Evidence of medieval fenland use discovered in Burwell

The team discovered what appears to be a small lode, which may have been used to bring boats further into this settlement.

A recent excavation carried out by Cotswold Archaeology in Burwell, Cambridgeshire, in advance of development by Artisan (UK) Developments Ltd, has revealed interesting new details about the medieval settlement there and how people navigated life on the fenland more than 1,000 years ago.

Photo: Cotswold Archaeology.

Before the fens were systematically drained in the 1600s, this marshy area was made up of a number of small islands surrounded by marshy land that would flood seasonally. People adapted to living in this environment in numerous ways, including building platforms on these islands in order to create hubs for trade and commerce, as well as to exploit the natural resources of the fenland. To aid in communication between these hubs, lodes – deeply cut channels – were built to connect them. The first of these lodes is believed to have been created in the Roman period, but they continued to be constructed into the 20th century.

Burwell was one settlement connected by lodes. It was a relatively robust town during the medieval period, with the Domesday book recording 42.5 households and the presence of a 7th-century Anglo-Saxon cemetery – excavated in the 1920s – suggesting even earlier origins.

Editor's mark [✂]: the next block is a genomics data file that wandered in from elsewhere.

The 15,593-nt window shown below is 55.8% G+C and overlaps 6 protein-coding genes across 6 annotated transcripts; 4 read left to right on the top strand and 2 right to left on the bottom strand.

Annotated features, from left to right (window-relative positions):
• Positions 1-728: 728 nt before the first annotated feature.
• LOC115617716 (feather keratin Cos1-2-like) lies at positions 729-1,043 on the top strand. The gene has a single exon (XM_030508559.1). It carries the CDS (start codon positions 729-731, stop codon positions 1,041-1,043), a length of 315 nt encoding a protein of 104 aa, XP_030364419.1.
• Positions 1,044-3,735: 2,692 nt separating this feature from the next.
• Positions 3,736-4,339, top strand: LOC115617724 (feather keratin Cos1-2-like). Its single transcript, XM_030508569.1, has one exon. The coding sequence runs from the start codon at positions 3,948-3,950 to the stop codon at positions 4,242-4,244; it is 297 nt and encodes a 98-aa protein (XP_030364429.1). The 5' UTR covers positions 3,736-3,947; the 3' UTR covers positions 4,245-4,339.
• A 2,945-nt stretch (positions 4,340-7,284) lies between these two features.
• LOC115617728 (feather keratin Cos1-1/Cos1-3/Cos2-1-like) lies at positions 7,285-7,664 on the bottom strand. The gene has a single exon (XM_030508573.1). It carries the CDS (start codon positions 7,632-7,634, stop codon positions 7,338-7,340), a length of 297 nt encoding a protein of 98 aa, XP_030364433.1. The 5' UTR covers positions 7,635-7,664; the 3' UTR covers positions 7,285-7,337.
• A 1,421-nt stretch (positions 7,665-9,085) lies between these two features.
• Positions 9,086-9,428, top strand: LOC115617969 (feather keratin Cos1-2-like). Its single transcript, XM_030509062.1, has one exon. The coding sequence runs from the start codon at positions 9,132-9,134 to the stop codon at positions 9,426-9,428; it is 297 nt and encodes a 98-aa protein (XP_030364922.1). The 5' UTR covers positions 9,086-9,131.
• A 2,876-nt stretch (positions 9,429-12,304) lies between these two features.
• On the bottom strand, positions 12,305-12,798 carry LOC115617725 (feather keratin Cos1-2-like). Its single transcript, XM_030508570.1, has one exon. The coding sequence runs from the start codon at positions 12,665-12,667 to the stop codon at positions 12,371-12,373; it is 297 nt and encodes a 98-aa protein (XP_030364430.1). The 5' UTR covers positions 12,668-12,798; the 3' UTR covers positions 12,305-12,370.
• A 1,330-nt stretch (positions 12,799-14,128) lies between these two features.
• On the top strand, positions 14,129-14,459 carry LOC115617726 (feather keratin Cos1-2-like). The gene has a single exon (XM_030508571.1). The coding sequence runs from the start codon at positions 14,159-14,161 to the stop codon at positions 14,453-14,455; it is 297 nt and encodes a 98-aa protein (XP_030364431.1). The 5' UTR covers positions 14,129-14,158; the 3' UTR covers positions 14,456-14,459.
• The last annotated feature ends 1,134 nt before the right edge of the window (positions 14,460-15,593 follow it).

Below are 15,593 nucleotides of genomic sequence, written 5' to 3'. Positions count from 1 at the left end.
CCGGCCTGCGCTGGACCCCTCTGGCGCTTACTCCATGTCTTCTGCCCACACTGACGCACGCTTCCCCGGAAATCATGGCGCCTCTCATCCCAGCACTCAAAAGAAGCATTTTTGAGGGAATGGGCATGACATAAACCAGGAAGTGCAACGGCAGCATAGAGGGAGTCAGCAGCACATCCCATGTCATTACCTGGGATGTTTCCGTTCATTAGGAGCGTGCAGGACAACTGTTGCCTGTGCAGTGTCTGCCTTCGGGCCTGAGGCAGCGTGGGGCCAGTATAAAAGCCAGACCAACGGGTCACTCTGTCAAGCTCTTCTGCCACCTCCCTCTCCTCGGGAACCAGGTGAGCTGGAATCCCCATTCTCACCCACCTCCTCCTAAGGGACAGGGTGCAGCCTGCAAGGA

During the most recent excavations there, the team discovered what appears to be a small lode, which may have been used to bring boats further into this settlement. Further evidence of boating activity was found on the southern side of the site, where a stepped platform was revealed. This may have been used for mooring, specifically for loading and unloading supplies. This idea is reinforced by the small finds discovered on the site, which were primarily of a commercial nature and included a lead seal matrix, seal rings, and a copper-alloy scale pan.

To the south, further finds were made. There, the ground appears to have been artificially raised in order to extend the natural area of high ground to the south-east. Excavations in this area revealed a series of paddocks and enclosures, as well as at least two structures, one of which is quite large and perhaps functioned as a warehouse or barn.

Pottery found on the site suggests that this area of the settlement dates to AD 1100-1300, making it contemporary with a boom of activity in Burwell that also saw the construction of the priory and castle (which was never finished).